The National Park Service is to call a halt next week to the use of the nation's most poplar weedkiller, 2,4-D, in its 325 parks and recreation areas.

The chemical, one of the constituents of the herbicide Agent Orange that was sprayed in Vietnam, is in common commercial use, and tons of it are used every year nationwide to kill weeds along highways, on golf courses and on millions of lawns. Figures were unavailable on how much the Park Service used nationally last year, but some 60 pounds were used to control dandelions on the Mall, the White House grounds and other park lands here.

The Environmental Protection Agency is studying the chemical, but officials there said evidence of its health effects is inconclusive so far and there are no plans to curtail its use.

Park Service Director Russell Dickenson confirmed that he had written a memorandum to all park superintendents ordering them to halt use of the herbicide immediately. Future use is to be allowed only if the superintendents convince their regional directors that no alternative methods are available to accomplish indispensable weed control.

A spokesman for the park service Duncan Morrow, said this was "nearly but not quite" a ban on 2,4-D, "but it will halt its use for now and in the long run . . . it will substantially reduce its use."

Morrow said the action followed pressure from environmental groups, many in the Washington area, which argued that the herbicide had been found to cause spontaneous abortions, bleeding of fetuses and birth defects.

"It's a matter of considerable controversy, and the evidence is inadequate to make any firm judgment," Morrow said. "Therefore [Dickenson] decided that it's better to err on the side of conservatism and not use a potentially dangerous chemical unless we can find that our fears are unfounded."

He said the action was "more a response to the uncertainty" than it was to any evidence of harm from 2,4-D. At Dow Chemical Corp., which is one of several manufacturers of 2,4-D, special projects consultant Wendell Mullison said the decision was distressing: "They're disregarding all the scientific information that's available on the subject." He said there had been "absolutely no problem" connected with 2,4-D in the 30 years it has been on the market.

He estimated that 25,000 to 35,000 tons of the chemical are sold yearly to farmers and other large-scale users under several manufacturers' brand names, including Weedone, Estron, Weed-Rhap and Brush-Rhap, and to homeowners as Weed-B-Gon and Formula 40.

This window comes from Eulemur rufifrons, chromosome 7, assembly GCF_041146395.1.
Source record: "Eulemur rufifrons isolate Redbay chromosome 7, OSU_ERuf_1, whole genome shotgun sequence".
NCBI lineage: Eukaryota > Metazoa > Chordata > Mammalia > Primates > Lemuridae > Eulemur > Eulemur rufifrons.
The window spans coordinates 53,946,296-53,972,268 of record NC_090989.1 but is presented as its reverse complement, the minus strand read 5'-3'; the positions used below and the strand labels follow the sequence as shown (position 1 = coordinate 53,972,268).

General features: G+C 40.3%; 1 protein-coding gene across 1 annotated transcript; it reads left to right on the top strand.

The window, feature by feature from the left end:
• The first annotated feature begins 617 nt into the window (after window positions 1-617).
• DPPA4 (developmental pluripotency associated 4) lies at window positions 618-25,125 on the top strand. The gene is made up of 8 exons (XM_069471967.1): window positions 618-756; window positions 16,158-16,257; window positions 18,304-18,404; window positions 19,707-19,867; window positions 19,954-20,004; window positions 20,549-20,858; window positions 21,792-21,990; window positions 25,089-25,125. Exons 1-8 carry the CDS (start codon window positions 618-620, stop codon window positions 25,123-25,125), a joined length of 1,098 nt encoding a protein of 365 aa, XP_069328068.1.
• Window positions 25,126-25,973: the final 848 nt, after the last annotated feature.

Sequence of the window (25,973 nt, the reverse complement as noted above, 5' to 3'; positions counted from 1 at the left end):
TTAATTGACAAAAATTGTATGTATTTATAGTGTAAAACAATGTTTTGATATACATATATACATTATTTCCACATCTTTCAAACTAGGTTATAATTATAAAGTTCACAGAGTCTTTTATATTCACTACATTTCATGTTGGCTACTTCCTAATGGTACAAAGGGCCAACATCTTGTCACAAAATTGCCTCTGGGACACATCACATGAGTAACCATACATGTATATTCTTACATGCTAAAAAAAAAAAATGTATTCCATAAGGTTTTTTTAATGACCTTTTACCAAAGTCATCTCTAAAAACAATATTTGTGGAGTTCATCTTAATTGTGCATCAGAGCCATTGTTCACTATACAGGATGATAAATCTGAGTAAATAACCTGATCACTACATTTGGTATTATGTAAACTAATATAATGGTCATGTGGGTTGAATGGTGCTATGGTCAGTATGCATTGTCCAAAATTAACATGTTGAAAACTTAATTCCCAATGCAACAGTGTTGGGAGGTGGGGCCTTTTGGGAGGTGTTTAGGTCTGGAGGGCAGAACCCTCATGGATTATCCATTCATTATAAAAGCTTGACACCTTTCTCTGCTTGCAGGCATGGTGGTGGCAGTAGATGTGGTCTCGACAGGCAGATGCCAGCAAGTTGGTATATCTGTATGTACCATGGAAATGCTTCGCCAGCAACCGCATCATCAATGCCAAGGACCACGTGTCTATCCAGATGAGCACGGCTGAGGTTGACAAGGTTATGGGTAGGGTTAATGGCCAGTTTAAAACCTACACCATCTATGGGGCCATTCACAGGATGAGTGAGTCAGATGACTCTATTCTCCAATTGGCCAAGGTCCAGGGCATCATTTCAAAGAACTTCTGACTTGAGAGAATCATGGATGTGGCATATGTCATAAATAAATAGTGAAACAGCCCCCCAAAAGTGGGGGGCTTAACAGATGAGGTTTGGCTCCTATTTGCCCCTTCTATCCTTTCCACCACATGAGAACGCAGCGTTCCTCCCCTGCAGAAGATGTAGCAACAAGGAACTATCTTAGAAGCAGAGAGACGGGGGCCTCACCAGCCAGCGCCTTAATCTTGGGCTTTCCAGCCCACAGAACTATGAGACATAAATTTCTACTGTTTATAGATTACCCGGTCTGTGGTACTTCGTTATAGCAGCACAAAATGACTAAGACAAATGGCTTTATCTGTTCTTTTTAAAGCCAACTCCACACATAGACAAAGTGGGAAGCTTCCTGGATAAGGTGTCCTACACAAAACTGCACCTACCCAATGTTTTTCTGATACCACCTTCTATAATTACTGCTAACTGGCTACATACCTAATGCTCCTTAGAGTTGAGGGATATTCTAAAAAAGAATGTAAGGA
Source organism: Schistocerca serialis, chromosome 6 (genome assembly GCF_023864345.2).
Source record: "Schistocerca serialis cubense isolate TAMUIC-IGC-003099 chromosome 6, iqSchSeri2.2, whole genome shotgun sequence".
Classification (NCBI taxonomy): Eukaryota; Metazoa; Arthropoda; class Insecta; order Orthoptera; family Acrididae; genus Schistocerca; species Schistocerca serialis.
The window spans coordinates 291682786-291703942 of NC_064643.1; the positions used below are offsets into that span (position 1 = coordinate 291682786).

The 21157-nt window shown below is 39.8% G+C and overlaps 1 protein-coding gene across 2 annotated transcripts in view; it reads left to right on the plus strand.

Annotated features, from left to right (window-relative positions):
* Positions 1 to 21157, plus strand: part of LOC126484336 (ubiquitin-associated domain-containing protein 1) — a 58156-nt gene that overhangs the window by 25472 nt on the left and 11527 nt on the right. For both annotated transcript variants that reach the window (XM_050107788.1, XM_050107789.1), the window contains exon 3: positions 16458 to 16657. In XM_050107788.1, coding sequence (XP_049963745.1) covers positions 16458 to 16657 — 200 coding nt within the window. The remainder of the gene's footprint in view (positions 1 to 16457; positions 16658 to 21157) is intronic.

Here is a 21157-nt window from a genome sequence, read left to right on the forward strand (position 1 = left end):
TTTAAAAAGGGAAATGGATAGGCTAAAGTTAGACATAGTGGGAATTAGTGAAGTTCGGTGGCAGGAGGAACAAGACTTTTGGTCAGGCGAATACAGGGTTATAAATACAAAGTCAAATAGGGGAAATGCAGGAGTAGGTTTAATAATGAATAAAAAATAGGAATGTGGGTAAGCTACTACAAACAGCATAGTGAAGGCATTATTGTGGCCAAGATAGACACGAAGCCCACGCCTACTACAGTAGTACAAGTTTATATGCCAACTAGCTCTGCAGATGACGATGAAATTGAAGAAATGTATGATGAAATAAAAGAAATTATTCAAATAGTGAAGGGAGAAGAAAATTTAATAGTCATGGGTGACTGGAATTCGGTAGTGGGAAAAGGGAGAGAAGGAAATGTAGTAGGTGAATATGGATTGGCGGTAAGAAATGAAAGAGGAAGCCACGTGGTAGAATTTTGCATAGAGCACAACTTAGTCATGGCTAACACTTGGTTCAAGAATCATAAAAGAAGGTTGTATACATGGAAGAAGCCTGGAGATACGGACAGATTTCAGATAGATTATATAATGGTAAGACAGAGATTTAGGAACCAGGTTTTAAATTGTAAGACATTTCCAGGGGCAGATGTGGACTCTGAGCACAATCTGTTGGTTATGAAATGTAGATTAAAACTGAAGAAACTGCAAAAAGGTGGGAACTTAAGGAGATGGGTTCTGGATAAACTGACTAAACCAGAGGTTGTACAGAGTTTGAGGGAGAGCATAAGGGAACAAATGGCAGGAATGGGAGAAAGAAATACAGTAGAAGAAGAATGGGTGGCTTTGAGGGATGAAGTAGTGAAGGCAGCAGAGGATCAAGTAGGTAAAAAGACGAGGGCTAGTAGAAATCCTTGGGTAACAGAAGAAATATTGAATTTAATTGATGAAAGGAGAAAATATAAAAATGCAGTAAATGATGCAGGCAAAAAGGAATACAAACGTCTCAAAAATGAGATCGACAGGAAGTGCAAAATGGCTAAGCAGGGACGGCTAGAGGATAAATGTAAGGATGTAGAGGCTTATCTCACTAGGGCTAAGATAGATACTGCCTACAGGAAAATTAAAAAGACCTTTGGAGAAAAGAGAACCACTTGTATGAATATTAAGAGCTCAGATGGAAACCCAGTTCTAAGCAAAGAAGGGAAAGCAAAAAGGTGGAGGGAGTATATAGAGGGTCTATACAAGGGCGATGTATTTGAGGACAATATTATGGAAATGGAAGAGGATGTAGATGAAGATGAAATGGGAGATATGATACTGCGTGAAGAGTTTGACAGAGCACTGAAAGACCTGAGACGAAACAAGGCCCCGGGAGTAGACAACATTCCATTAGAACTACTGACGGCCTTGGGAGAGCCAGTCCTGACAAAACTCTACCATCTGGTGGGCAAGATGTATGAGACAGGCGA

Although it was one of the constituents of Agent Orange, 2,4-D was not the controversial part. That was 2,4,5-T, which was found to be contaminated with deadly dioxins and has subsequently been banned from most uses in the United States.

Hundreds of Vietnam veterans have filed suit and have sought compensation for a wide range of illnesses they claim resulted from their exposure to Agent Orange. The EPA is holding hearings on whether to ban all remaining uses of 2,4,5-T.

L. D. Blanchard of EPA's Pesticides Division said dioxins of the Agent Orange sort have so far never been detected in 2,4-D. While tests have shown that large doses of 2,4-D are toxic to animals, he said, small doses appear to have no effect. The agency has asked 2,4-D manufacturers for additional tests, but conclusive results are not expected for two years, Blanchard said.

An April fact sheet on the issue said EPA "believes the risks of several other pesticides are higher and better documented than those associated with 2,4-D." Blanchard said the EPA is eager to see any new evidence the park service may have. "If we receive anything that makes us believe suspension is warranted, we'll act quickly," he said. Erik Jansen of Friends of the Earth, one of those instrumental in persuading Dickenson of the need for his action, said existing literature "is already overwhelming" in providing evidence of spontaneous abortions and fetal bleeding. "There's absolutely no doubt it's a problem chemical," he said.